Well that's not so bad. A seven-year-old Houston, Texas boy is expected to recover after being shot by his five-year-old brother while taking a bath together.
Posted by news intern Ansel Herz
Seattle Tries to Enlarge Itself: The city still wants to annex an unincorporated area called North Highline, which is counter-intuitively south of Seattle near Boeing Field. But, as White Center Blog reports, Seattle doesn't have the money to conquer the territory right now. The area includes about
40 32,000 residents.
Beacon Hill Reclaims Mother's Day: Mother's Day began as a hella political holiday (look it up). By 1920, its founders were already decrying its commercialization. Beacon Hill Blog reports that on Saturday, folks will march to celebrate moms with more than a card, by highlighting issues they say impact families:
"...such as unaffordable childcare, domestic violence and deportations, and cuts to jobs, public schools, Social Security and human services. The organizers call for reversing cuts [to social services] by taxing the rich and ending U.S. militarism."Fuck yeah. You'll find this event and more on our News & Politics calendar.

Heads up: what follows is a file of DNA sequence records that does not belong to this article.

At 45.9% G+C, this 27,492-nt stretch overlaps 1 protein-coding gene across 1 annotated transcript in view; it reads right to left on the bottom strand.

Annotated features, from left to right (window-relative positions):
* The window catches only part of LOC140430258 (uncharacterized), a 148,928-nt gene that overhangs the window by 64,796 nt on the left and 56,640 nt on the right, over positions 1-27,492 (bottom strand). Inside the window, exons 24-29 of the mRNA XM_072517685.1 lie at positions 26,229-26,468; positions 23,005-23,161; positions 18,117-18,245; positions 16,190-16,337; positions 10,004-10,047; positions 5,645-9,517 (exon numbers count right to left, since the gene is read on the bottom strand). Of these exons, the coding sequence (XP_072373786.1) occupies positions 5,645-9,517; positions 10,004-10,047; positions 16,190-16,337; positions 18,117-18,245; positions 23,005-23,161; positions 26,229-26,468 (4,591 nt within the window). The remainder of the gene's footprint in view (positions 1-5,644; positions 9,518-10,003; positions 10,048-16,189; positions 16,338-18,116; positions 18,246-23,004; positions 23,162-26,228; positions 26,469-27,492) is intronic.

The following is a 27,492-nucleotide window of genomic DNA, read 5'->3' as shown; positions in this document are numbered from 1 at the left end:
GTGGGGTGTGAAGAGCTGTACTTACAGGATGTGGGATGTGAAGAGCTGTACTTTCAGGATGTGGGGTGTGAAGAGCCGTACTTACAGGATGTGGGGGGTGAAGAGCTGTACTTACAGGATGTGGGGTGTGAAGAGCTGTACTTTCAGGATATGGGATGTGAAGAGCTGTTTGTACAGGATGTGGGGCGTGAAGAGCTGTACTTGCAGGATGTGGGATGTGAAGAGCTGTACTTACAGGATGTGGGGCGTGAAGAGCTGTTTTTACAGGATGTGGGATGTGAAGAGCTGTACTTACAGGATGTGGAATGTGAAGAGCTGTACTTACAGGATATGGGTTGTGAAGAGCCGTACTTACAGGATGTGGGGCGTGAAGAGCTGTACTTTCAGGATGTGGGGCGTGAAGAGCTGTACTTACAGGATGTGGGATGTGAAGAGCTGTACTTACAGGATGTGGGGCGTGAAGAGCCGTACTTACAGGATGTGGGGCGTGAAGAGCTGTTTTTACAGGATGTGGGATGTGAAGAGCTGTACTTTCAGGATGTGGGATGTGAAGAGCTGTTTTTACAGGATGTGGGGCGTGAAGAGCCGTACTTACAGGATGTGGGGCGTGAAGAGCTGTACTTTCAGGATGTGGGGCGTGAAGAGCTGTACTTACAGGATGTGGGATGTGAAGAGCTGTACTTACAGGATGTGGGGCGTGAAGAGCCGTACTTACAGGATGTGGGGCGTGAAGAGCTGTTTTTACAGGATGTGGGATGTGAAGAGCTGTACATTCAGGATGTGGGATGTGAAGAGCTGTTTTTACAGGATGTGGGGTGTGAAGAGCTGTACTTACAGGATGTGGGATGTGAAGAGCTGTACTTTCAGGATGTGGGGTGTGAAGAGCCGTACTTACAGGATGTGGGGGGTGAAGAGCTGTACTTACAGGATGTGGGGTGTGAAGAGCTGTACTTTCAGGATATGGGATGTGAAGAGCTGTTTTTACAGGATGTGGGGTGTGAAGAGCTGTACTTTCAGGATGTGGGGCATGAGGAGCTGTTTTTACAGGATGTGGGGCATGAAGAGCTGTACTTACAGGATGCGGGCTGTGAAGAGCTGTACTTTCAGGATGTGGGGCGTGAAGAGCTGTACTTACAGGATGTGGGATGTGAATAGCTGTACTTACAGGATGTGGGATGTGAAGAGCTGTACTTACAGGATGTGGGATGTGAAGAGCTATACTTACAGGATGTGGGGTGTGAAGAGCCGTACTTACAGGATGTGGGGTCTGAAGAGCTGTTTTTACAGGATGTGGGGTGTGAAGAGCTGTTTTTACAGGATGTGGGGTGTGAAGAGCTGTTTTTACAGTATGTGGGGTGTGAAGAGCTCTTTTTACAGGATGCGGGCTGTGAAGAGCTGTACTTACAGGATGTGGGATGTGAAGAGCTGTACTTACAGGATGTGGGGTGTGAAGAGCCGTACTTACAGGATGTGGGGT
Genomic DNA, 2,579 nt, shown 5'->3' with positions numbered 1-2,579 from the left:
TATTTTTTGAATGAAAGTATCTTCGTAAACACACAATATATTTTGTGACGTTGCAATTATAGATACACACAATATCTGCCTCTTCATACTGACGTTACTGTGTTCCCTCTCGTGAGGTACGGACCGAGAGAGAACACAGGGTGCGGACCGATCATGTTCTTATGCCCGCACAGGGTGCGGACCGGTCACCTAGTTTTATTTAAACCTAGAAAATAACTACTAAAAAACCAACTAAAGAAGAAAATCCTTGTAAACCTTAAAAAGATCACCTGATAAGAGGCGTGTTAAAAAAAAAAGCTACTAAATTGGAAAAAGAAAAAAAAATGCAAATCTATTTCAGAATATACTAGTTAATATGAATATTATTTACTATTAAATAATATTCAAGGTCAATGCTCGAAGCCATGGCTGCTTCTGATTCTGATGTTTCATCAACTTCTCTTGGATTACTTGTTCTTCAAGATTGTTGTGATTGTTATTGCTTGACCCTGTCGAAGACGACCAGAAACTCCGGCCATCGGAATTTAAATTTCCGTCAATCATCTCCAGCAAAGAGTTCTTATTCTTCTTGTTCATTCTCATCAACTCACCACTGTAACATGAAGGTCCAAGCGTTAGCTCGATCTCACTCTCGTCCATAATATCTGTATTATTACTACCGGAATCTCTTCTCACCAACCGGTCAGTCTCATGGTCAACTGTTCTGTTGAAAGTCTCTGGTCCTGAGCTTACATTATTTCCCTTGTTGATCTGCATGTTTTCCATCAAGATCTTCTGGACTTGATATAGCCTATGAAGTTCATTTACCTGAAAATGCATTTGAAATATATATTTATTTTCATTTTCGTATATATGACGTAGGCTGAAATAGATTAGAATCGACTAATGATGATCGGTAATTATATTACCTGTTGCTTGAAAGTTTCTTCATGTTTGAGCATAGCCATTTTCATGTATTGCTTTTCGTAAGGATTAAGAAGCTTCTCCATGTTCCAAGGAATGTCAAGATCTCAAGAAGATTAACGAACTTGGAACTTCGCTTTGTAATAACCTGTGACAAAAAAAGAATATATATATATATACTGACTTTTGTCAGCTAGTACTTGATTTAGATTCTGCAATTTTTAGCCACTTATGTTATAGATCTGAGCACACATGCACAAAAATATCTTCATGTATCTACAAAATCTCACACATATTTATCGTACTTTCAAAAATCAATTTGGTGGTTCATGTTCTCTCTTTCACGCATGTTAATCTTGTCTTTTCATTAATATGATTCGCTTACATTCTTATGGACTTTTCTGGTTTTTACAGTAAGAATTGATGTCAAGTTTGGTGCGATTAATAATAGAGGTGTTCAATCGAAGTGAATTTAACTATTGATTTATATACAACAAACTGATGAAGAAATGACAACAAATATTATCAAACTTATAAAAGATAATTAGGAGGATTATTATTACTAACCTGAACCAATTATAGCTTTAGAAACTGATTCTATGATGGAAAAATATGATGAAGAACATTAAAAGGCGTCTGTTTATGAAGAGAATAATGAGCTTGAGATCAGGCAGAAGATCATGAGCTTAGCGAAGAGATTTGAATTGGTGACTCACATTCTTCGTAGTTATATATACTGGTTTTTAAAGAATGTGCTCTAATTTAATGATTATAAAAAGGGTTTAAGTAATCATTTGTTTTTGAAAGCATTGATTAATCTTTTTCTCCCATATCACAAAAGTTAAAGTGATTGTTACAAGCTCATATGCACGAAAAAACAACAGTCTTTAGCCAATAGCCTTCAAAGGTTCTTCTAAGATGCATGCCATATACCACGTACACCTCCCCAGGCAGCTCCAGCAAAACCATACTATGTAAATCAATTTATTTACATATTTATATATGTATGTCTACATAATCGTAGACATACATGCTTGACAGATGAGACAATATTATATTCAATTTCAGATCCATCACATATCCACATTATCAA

New Massive Monkees Studio Is Dope: So says Julie Pham, reporting on the international Bboy champions' latest project for South End Seattle.
Ballard Student Filmmakers Also Kicking Ass: Ten Ballard High School students behind three short films won two major prizes and an honorable mention at a Colorado film festival, My Ballard reports.
Queen Anne Rents Skyrocket, Driving Out Restaurants: "Mom-and-pop chinese/sushi restaurant" Calva Cafe is closing at the end of the month, Queen Anne View reports, after seven years in business. The owners say they can't afford the rent, which doubled twice in the past few years. This is the second restaurant in the area closing this month due to doubled rents.
Army of Eagle Hatchlings to Descend on Lake Union: "The 520 eagles have been patiently sitting on their Broadmoor nest this spring, so more eaglets could hatch any day now," Montlaker reports, via Union Bay Watch, which is my new favorite blog. Rumor has it the eagle hatchlings are huge Hitchcock fans: